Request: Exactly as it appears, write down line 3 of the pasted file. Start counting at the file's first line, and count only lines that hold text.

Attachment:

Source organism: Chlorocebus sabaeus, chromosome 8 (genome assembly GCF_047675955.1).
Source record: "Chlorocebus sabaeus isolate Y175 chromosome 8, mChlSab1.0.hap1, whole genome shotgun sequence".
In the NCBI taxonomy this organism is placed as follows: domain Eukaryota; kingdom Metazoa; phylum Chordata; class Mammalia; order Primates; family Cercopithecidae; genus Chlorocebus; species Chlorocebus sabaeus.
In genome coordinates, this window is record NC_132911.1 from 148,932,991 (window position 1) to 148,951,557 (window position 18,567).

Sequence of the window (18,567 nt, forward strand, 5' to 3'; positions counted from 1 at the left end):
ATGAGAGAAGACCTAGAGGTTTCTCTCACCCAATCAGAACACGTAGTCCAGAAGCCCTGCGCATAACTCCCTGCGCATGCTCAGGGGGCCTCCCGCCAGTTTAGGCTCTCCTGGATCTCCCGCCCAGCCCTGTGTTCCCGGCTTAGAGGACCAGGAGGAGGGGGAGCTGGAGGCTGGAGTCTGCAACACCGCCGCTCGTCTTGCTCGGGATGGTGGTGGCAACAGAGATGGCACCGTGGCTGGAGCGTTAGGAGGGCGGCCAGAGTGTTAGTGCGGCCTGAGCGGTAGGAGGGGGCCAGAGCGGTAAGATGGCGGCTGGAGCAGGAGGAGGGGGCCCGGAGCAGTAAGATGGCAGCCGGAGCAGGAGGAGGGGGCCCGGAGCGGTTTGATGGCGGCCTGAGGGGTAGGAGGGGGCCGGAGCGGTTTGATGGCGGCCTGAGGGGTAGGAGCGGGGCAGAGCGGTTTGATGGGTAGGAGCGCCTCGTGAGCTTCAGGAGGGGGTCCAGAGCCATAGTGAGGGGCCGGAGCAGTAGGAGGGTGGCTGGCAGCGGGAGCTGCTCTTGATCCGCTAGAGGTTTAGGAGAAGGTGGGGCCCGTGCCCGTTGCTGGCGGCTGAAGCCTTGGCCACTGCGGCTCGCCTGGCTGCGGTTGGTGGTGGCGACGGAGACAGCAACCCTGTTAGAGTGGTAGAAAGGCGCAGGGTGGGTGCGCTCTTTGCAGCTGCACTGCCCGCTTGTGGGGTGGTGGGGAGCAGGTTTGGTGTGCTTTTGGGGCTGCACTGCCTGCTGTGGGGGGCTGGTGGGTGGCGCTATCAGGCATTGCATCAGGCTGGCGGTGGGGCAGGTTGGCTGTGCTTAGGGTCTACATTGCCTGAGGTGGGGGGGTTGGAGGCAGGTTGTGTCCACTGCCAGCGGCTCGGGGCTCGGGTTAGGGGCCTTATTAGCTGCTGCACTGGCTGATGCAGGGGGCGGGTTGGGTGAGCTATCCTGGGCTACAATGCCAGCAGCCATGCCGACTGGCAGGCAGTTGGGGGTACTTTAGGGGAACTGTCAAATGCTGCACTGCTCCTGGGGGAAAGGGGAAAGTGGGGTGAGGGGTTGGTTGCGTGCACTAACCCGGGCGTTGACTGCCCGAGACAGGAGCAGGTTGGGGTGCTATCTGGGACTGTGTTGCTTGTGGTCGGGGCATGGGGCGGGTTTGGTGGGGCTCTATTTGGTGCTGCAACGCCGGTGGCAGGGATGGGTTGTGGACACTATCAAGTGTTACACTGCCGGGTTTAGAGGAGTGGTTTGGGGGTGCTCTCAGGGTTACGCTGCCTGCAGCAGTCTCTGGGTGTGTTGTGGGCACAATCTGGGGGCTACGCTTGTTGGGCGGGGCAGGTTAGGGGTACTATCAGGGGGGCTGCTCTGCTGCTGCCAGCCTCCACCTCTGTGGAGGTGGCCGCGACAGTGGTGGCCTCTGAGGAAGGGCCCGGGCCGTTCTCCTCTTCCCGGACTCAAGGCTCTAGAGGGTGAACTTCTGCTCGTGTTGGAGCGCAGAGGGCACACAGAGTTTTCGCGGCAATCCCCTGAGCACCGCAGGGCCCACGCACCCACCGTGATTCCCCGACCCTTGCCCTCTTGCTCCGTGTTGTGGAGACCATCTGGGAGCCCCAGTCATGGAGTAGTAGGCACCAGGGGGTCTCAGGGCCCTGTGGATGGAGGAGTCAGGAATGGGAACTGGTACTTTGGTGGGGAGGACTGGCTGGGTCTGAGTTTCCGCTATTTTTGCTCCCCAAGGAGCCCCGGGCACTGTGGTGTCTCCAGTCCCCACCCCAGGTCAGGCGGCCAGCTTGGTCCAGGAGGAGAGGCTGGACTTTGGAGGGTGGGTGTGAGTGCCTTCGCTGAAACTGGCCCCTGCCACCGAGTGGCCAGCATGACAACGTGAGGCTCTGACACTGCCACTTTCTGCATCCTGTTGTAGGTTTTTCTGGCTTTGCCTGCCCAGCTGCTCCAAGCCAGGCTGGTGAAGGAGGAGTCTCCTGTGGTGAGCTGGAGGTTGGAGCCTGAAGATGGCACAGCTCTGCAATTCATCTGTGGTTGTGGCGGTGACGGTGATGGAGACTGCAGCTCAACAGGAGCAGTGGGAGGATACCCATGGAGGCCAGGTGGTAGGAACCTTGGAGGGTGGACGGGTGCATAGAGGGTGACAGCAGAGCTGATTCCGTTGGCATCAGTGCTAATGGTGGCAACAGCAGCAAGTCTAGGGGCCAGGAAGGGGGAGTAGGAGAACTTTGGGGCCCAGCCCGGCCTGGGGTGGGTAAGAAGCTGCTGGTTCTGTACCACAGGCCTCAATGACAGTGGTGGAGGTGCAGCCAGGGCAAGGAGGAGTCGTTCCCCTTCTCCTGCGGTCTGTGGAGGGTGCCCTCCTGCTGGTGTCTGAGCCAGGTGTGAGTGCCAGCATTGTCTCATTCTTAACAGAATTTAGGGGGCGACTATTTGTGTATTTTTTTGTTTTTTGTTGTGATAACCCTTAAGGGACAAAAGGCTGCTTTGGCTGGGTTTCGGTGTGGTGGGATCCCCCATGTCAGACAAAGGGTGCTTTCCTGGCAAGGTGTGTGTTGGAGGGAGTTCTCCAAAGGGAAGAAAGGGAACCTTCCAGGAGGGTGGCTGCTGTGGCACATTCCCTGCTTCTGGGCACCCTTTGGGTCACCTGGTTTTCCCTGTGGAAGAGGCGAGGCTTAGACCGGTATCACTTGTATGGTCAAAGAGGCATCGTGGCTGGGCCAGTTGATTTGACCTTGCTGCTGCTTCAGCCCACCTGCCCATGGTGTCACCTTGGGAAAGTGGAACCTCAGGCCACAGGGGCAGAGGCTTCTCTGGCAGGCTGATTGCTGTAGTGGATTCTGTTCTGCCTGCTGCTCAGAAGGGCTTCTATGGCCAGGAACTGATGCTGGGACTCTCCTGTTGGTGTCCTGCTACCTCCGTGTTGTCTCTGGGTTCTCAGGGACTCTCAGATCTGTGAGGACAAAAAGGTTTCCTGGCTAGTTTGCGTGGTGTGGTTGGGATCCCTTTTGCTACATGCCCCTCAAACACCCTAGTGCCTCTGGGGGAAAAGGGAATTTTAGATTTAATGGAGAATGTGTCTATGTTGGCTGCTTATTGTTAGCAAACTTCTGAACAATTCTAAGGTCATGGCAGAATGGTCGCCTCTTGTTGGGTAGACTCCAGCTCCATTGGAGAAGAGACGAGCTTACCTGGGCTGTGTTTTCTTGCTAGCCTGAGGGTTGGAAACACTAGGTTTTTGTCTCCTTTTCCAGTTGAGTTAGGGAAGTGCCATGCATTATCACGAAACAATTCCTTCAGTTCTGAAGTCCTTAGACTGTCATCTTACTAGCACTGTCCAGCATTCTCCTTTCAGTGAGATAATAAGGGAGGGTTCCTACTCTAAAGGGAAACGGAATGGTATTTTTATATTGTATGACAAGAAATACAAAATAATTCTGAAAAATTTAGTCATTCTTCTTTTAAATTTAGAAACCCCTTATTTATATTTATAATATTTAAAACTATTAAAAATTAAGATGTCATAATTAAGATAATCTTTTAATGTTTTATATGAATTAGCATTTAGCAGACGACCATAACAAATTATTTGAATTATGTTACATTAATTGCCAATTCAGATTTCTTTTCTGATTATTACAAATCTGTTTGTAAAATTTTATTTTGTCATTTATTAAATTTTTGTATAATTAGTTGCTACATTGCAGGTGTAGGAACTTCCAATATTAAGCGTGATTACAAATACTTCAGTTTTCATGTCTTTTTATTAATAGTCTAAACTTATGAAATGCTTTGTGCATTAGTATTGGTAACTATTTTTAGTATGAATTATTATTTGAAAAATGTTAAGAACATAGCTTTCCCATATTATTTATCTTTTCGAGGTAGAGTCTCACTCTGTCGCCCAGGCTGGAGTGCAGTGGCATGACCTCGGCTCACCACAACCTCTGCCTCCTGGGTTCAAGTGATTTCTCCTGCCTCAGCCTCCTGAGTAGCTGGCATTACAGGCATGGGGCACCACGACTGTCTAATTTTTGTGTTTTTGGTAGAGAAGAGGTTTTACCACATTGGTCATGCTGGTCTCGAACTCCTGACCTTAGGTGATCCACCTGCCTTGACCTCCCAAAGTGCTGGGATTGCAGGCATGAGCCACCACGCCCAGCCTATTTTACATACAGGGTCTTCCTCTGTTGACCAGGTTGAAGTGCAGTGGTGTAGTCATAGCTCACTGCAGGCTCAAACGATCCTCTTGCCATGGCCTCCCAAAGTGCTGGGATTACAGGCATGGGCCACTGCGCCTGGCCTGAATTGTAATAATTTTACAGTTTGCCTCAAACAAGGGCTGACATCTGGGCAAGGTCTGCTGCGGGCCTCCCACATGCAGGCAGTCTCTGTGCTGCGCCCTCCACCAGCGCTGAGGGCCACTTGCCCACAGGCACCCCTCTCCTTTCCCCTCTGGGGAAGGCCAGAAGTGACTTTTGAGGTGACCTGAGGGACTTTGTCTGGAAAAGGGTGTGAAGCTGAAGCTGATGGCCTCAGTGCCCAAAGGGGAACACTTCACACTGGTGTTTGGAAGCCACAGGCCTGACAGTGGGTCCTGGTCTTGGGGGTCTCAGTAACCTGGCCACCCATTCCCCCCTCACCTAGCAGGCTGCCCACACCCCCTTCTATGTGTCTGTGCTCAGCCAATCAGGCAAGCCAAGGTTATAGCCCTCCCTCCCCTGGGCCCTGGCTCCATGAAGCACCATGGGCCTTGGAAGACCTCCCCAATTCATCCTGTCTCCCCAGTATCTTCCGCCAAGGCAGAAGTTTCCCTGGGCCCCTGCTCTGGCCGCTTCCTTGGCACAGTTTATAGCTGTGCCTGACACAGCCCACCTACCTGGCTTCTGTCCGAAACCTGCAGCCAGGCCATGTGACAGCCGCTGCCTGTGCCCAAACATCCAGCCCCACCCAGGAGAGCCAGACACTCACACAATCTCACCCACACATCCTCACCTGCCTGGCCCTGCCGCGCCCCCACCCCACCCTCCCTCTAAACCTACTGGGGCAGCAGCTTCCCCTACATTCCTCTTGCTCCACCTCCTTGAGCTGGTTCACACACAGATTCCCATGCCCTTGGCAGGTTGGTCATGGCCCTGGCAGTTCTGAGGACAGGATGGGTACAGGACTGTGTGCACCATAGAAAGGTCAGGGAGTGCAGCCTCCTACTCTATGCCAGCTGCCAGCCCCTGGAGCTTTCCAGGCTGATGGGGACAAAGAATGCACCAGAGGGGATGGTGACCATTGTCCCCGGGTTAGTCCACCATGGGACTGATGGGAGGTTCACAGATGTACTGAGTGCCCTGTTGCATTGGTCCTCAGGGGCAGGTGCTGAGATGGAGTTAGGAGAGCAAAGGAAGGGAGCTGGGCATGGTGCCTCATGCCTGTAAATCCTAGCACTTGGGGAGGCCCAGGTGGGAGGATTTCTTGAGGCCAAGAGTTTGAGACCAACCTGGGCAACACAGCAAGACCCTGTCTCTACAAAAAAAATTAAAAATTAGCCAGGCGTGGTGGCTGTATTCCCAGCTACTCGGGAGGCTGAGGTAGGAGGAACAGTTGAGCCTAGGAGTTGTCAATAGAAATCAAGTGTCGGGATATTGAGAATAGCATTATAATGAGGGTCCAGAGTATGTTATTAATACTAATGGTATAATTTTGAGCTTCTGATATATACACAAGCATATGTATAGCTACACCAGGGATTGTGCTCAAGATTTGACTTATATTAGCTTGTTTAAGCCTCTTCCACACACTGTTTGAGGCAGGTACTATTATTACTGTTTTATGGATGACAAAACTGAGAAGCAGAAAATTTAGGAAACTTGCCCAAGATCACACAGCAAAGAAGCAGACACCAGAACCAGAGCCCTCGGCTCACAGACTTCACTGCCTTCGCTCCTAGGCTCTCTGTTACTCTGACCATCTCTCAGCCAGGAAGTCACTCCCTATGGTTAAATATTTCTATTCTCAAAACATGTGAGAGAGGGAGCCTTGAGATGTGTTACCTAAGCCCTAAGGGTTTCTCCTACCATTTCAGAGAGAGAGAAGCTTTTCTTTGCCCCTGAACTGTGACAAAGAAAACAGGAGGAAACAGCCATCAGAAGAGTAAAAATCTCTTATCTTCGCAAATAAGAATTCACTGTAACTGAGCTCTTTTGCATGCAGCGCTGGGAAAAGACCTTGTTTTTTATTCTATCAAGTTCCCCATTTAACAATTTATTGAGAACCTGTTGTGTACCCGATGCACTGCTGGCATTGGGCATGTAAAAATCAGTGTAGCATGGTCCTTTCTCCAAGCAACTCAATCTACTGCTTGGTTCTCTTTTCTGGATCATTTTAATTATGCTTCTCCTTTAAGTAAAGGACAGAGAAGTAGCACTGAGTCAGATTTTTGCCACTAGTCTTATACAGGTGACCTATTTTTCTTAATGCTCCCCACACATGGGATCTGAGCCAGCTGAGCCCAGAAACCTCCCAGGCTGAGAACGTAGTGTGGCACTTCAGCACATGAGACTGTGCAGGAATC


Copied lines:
In the NCBI taxonomy this organism is placed as follows: domain Eukaryota; kingdom Metazoa; phylum Chordata; class Mammalia; order Primates; family Cercopithecidae; genus Chlorocebus; species Chlorocebus sabaeus.